Firstly, it is significant that no women are listed among the greeters. This is in contrast to Rom 15:1-15, which mentions 27 people, of which 10 are women. The absence of women in Rom 16:21-23 is explicable if only travelers are listed, since women did not travel (see here).
Secondly, many of those listed are known to have travelled. Timothy had travelled extensively with Paul. I have argued that Jason was from Thessalonika and was Aristarchus, who was Paul's travel companion (Acts 19:29; 20:4). Sosipater was Sopater, another traveller (Acts 20:4). Gaius was, I have argued, Stephanas, who had been to Ephesus on church business. Erastus was the Erastus who had travelled around the Aegean with Timothy (Acts 19:22).
This analysis shows that Lucius too must have travelled among the churches. Indeed, he is mentioned second only to Timothy, and his prominence in the list suggests that he had been a more prolific traveller than the others (Jason, Sosipater, Gaius, Erastus and Quartus). But how widely had he travelled? I suggest that a clue can be found in 2 Cor 8:18-19 where we read of a "brother" who
"is famous among all the churches for his proclaiming the good news; and not only that, but he has also been appointed by the churches to travel with us while we are administering this generous undertaking for the glory of the Lord himself and to show our goodwill"This brother had been appointed to accompany Paul to Judea so he was almost certainly with Paul when Paul wrote Romans just before leaving for Judea. He was well known in "all the churches" so he was presumably known to many who had moved to Rome. It is very likely, therefore, that he is one of those who sent greetings in Rom 16:21-23. He cannot have been Timothy, not least because Timothy was Titus. Therefore he was either Lucius or he was one of those mentioned after Lucius (Jason, Sosipater, etc.). Therefore Lucius was either the man who was famous among the churches, or he was even more prominent than him.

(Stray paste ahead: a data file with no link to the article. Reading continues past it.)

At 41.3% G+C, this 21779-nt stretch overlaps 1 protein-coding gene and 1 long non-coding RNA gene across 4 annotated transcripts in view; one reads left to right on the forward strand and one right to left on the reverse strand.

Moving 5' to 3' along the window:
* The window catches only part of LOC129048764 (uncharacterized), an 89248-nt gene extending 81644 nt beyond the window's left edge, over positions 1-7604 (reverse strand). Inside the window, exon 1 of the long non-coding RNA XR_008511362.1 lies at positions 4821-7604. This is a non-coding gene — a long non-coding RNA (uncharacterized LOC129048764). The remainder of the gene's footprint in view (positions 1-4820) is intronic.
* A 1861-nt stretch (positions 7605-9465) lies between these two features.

He must surely have been the author of Acts because:
1. It is unlikely that Acts would have failed to mention one who travelled among the churches so extensively.
2. The author of Acts would almost certainly have sent greetings to the church of Rome since he would have known many of them through his extensive travel, and he was with Paul in Corinth at the time that Romans was written since he planned to travel with Paul to Judea (Acts 20:2-5). Ro 16:21-23 contains a complete list of the prominent believers who were in Corinth at the time. See also my discussion here.
3. The name "Lucius" is the full form of the name "Luke", which the church fathers unanimously attach to Luke-Acts.
In Philemon 23-24 Paul sends greetings from Epaphras, Mark, Aristarchus, Demas and Luke. Again there are no women among the greeters, which suggests that Paul is here sending greetings from those who knew Philemon from visiting his town. This is supported by the fact that Aristarchus frequently travelled on church business (Acts 19:29; 20:4; 27:2). Epaphras was also a church envoy if I am right to equate him with Ephaphroditus (see here). For what it is worth, the disputed letters also assume that Epaphras (Col 4:12), Mark (Col 4:10; 2 Tim 4:11), and Demas (2 Tim 4:10) were traveling co-workers of Paul.
I think we can be confident, therefore, that Luke was a traveling co-worker of Paul. This point tightens the argument for equating him with the Lucius of Rom 16:21 and the author of Acts.
For more on why the author of Acts = Luke = Lucius, see my earlier posts here, here and here.